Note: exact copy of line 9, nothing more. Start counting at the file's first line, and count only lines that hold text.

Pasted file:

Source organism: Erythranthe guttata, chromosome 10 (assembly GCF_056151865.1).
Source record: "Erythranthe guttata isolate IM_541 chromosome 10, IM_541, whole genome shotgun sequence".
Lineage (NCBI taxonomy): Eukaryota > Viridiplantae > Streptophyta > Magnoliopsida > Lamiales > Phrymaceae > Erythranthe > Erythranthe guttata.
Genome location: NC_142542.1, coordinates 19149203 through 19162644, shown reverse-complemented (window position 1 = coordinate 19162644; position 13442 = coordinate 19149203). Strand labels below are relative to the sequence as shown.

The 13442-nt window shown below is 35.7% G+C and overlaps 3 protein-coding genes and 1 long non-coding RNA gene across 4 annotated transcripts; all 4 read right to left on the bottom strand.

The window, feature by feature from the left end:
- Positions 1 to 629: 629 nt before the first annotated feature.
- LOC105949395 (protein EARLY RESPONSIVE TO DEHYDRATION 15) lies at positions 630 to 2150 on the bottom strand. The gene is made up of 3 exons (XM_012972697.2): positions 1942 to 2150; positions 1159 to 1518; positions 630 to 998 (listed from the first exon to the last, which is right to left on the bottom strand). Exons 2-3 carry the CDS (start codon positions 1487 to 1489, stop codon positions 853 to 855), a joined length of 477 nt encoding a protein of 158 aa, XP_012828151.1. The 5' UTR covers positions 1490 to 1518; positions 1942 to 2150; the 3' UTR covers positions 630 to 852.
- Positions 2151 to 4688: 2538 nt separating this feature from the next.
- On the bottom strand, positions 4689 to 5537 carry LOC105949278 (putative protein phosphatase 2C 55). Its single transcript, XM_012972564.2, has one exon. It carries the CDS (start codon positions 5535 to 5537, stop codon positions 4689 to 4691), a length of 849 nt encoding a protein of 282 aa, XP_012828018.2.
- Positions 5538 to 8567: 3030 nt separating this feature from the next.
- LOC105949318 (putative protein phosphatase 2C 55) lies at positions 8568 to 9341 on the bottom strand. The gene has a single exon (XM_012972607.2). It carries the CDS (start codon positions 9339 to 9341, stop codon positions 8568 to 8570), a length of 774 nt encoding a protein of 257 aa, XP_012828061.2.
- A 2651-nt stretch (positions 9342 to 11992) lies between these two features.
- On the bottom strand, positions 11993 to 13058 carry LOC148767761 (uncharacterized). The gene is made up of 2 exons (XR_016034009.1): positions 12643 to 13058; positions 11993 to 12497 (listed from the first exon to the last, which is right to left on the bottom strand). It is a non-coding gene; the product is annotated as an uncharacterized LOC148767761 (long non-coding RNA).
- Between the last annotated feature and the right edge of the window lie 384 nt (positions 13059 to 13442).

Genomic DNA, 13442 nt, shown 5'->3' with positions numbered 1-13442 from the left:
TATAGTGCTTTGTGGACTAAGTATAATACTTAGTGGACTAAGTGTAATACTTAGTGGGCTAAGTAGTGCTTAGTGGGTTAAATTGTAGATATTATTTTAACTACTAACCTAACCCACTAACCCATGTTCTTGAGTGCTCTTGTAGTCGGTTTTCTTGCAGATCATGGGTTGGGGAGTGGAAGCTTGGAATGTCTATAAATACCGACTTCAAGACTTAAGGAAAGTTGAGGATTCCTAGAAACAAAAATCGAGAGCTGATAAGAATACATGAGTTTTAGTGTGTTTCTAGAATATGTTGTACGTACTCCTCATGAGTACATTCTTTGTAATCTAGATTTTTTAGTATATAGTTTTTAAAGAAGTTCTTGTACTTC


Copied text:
- Positions 2151 to 4688: 2538 nt separating this feature from the next.